Sac State considering textbook program for immediate course material access

Follett Access provides course materials through student fees


Victor Corral Martinez

The inside of the Hornet Bookstore. Sac State is considering implementing Follet Access, a program that would give students access to course materials on the first day of class through tuition or course charges.

Sacramento State is considering the implementation of Follett Access, a service that would provide students with textbooks and course materials, primarily via e-books, on the first day of school by adding fees to a student’s account, university officials said.

Students would have the ability to opt-out of the program and receiving the materials, according to Jim Reinhart, executive director of UEI.

One of the biggest concerns faculty and staff have is the potential increase in tuition or additional fees. Cely Smart, chief of staff to President Robert Nelsen, echoed these concerns.

“I can assure you that the potential cost of this program is the issue at the forefront of all of our minds,” Smart said.

Costs to students at Sac State are not clear yet. Sac State is considering adopting a similar program as San Diego State, which implemented an immediate access program in 2016. At San Diego State, costs range from $19 to $122 per immediate access course, depending on expected costs of course materials. 

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Visualization by Victor Corral Martinez


Follett Corp., provider of Follett Access, currently manages The Hornet Bookstore in partnership with University Enterprises, Inc.

RELATED: Hornet Bookstore reorganizes, leaves Sac State students confused 

Follett Access includes the costs of course materials in a student’s tuition and course fees, according to Follett’s website. Students are charged after the add/drop deadline, and do not pay on the first day of school. 

Follett said in marketing information that their program will “save students money.” San Diego State students saw discounts of 10 to 20 percent on digital course materials and 25 to 60 percent on rentals and hard copy purchases when their access plan was implemented.

According to Reinhart, immediate textbook access programs like Follett Access have improved student retention and graduation rates at schools that have implemented them. 

“Sac State has successfully been using inclusive access programs in statistics, (management information systems) and other courses for several years,” Reinhart said. 

Maritza Gamez,  an environmental science major, said that her biology course included a textbook fee. She was charged automatically on the first day and told to pick up her textbook. 

“Last spring I took Biology 1 with Professor Visger and was charged a fee for my textbooks and wasn’t told ahead of time about the charges,” Gamez said. 

Gamez said the cost was unproportional with what she would have paid by renting the book through a third party.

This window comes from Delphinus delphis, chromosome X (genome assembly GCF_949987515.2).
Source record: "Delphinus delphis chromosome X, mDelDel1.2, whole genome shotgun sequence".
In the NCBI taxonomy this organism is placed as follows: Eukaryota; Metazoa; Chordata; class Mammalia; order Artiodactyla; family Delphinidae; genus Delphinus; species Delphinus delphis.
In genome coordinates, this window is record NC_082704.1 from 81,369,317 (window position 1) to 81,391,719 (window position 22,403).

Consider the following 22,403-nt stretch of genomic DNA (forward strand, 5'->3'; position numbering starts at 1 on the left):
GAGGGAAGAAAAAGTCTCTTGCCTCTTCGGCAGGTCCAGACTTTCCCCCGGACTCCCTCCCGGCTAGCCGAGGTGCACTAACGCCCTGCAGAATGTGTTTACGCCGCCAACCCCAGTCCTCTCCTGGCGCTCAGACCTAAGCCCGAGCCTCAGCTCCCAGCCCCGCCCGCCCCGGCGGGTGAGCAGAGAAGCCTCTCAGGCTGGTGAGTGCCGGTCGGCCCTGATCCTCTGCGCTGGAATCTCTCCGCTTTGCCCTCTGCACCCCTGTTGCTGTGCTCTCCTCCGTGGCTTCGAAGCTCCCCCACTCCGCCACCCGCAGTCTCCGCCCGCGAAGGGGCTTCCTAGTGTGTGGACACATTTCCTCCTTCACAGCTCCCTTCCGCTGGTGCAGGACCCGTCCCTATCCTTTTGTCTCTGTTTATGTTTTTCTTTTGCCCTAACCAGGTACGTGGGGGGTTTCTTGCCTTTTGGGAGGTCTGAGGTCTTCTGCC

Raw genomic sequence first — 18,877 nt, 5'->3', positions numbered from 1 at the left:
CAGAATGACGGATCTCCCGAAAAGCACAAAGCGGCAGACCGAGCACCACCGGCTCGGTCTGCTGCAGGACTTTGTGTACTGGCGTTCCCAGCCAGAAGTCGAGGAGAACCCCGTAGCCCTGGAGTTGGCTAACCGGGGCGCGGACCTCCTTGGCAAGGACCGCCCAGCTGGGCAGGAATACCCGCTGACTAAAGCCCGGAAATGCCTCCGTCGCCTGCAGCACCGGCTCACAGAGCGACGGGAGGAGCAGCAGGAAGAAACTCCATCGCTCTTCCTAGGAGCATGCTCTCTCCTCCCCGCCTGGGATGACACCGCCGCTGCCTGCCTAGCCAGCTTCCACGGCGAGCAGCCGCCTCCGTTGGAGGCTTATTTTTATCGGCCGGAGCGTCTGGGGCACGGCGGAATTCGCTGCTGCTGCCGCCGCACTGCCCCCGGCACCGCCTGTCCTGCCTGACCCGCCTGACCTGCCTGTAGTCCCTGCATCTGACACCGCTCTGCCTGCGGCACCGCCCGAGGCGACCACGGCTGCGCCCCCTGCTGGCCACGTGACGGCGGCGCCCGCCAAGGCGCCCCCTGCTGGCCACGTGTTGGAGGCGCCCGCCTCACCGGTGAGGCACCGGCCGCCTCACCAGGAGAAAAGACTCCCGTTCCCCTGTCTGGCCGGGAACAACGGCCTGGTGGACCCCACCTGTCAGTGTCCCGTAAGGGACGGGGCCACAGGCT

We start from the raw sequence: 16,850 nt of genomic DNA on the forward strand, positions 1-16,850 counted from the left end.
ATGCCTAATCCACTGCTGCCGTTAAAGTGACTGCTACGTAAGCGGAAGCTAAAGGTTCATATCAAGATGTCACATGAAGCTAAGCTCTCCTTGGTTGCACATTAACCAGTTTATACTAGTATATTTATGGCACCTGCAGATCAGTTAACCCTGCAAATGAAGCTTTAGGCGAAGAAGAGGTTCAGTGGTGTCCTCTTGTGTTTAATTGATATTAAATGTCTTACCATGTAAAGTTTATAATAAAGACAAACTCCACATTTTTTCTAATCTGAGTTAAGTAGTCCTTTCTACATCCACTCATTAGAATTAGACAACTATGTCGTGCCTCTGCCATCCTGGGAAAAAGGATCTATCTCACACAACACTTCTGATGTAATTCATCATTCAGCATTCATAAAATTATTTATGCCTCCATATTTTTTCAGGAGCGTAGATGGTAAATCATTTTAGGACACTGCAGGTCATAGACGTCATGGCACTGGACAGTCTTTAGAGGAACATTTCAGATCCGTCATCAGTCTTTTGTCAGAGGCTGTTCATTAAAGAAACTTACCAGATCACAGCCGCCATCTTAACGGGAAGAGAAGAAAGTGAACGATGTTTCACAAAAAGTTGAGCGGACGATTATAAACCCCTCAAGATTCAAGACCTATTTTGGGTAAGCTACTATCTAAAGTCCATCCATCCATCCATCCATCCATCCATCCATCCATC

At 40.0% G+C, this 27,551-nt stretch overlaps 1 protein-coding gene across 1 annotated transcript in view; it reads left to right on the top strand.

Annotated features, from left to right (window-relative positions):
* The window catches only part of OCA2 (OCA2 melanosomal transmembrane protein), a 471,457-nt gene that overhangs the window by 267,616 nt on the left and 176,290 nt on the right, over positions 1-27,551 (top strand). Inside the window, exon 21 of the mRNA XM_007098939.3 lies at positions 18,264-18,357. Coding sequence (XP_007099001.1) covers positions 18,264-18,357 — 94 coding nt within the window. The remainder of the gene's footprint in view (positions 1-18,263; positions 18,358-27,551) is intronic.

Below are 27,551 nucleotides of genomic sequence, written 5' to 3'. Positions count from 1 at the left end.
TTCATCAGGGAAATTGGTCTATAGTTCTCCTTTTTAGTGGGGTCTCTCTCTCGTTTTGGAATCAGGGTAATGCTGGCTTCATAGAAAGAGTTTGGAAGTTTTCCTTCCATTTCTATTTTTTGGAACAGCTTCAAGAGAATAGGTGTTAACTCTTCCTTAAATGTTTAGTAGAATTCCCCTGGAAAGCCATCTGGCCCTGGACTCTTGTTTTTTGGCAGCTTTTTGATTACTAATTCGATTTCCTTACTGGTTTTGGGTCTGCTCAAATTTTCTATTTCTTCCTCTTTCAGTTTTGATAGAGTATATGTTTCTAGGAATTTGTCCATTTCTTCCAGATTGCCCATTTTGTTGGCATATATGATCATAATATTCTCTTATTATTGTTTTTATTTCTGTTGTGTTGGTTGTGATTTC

I was charged over $200 for a textbook that I could have rented for $40 or bought an older edition for half the price,” she said. “The textbook was for a lower division course that I couldn’t even sell back after not using it because they had already begun a new edition.” 

Sac State is currently in the research phase and will be consulting faculty, staff and student leadership on the implementation of Follett Access. Sac State could see a pilot program in the 2020-21 academic year with incoming freshmen or transfer students, according to Reinhart.

Denisse Garcia, ASI vice president of finance and business major, said Follett Access has the potential to help students easily acquire textbooks that have an expensive price tag. Reduced textbook prices would allow students to enroll in courses they otherwise wouldn’t be able to enroll in due to excessive textbook prices, Garcia said.

“Overall, (Follett Access) has a lot of potential and it’s the most equitable way to provide textbooks for students,” Garcia said.   

According to Follett, students at colleges with immediate textbook access programs showed improved grades and a decrease in class withdrawals, leading to improved graduation rates.

Nick Bailey, a computer science major, said that he would take advantage of Follett Access if it was implemented. 

“I’ve been in classes where I had to get books in the first week or two and I can’t find them,” Bailey said. “So that makes it stressful and I fall behind in class, so I would definitely choose that option.” 

The National Association of College Stores’ annual survey of college students showed that students are delaying purchasing course textbooks due to a belief that the course material are unnecessary or not knowing what course materials are needed.

The report also shows that students are spending less on course materials due to the availability of digital textbooks and bookstore rentals, competitive prices from third-party sellers like Amazon, and faculty using open educational resources. 

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There have been issues with Follett’s immediate access textbook programs. At New York University, many students were unaware of the charges and the add/drop deadline to opt-out, the Washington Square News reported. This led to the university to extend the deadline due to a lack of communication of the opt-out option. 

The California State University system has already seen the adoption of immediate access programs at San Diego State University, CSU Fullerton, CSU Long Beach and Cal Poly Pomona. 

Steve Perez, provost and vice president of academic affairs at Sac State, said the university has not decided whether to implement the program or not. 

“We are still consulting and gathering data on whether or not this would be the right choice for our student body,” Perez said.